Investigation on the effect of location on bird’s nest predation Abstract:
Nest predation impacts the success of avian species. To test if the location of the nest impacted upon the amount and time the nest was predated upon, artificial nests with plastiscine eggs were placed in exposed and protected environments for two weeks in the greater Sydney region. It was hypothesized that those nests in exposed environments will be preyed upon more and in a shorter period of time then nests in a protected environment. It was found that nests in an exposed environment were predation upon significantly more (X² = 17.38, d.f.=1, critical value=3.84 p<0.05) than nests in a protected environment. A significant association was also found in the amount of time until the nest was attacked and the location of the nests. (t=2.15, degrees of freedom=85, probability>5% therefore Ho is rejected) the results show that nests in exposed environments were attacked in a in a shorter space of time compared to the nests in protected environments. Introduction:
The largest contribution to lack of nesting success in avian communities (Wiens 1989) and is said to be predation, and is thought to influence location of avian nest locations and reproduction. (Bosque and Bosque 1995) Predators are animals that rely on other animals as a source of nutrition. In an attempt of protecting nests and avian individuals from being attacked camouflage is used as a form of defense. For example, the nest being off the ground if not a ratite reduces predation from specific species such as dingoes as they are unable to reach the nest. Camouflage helps reduce predation from animals with poor eye sight such as snakes. However, for predators to survive, they are forced to evolve (adapt) to defensive mechanisms. (Knox 2010) To discover if the different habitats relate to different amount of predation, and the time of until predation occurs an experiment needs to be done. This study investigates whether artificial nests in an exposed environment will experience the same amount of predation and in the same amount of time until attacked as nests in protected environments. It is hypothesized that nests in exposed environments will be preyed upon more and in a shorter period of time then nests in a protected environment. Method:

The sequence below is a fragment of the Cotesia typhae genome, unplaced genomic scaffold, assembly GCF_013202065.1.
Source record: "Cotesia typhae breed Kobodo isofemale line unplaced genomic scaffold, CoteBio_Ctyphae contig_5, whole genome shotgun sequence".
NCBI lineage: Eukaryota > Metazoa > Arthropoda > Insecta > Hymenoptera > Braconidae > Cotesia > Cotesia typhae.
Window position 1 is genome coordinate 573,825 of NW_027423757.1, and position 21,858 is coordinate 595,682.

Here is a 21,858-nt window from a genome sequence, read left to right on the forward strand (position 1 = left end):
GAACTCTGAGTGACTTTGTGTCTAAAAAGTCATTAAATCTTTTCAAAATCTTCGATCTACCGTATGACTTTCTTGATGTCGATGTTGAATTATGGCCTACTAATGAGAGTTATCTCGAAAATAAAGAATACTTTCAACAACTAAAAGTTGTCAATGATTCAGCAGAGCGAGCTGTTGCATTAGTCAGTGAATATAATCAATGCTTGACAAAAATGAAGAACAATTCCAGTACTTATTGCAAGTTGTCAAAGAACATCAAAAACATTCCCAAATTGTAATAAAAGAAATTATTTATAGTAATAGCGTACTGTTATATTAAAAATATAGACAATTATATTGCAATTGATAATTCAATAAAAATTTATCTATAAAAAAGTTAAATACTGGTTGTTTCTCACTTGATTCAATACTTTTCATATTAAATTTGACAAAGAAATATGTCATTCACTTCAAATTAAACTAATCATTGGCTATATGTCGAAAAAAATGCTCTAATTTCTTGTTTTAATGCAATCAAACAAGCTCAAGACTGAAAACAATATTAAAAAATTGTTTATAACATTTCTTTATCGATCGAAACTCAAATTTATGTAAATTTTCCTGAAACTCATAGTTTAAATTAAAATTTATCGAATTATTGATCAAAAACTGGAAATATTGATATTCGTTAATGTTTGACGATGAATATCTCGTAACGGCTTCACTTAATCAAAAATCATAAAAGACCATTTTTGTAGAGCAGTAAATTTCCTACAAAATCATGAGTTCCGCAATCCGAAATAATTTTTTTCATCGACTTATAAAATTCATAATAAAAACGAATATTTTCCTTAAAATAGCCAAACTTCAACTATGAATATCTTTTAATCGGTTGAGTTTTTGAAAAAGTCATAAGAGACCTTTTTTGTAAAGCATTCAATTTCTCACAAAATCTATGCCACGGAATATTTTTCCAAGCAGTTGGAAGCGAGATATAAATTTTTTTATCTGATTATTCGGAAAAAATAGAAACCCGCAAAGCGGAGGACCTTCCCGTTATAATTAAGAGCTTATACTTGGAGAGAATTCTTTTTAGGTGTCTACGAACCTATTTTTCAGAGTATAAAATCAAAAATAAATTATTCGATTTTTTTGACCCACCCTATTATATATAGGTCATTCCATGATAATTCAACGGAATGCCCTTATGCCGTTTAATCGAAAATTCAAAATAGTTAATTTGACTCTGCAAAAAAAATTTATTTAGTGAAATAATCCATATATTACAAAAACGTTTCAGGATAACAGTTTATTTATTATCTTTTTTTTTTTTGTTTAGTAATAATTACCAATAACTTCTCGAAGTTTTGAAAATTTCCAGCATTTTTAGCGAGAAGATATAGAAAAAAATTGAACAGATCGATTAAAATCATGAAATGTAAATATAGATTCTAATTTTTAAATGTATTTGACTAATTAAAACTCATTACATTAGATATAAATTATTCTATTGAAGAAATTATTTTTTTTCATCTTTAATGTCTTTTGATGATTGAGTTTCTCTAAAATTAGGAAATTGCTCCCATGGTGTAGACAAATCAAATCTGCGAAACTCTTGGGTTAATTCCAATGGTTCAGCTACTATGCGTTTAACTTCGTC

To determine which nests, exposed or hidden would be attacked and times that the nest was attacked, an artificial nest predation experiment was used, determining whether or not nest location will affect the amount and time of predation to the nest. The experiment was conducted in March 2011 throughout the suburban coastal area of Wollongong. The artificial bird’s nests were constructed by cutting a tennis ball in half, then using craft glue to stick coconut bark on and around the two halves and let the two halves set. To make the artificial eggs, use plasticine and roll in the palm of your hands until a small bird’s egg shape is achieved that is approximate 2 cm in height. One of the two artificial nests is to be placed in an exposed environment in the costal suburban area of Wollongong; the other is to be placed in a hidden environment. Exposed: an exposed environment is an area in which the nest can be clearly seen for example a tree which have lost a lot or don’t have much foliage. Protected: a hidden environment is an area in which the artificial nest cannot be easily found (camouflaged) such as in thick foliaged plants like bushes, The nests need to be checked every 2 days to see if they have been attacked, observe and record any signs of attack. Such as damage to plasticine eggs, eggs missing completely, nest damage or nest missing completely. This experiment is to be repeated 42 times. To determine the predator which attacked the bird’s nest, compare the markings on the attacked plasticine eggs to animal skulls. After the information was recorded, a T-test was used to test the null hypothesis “artificial nests that are in an exposed...
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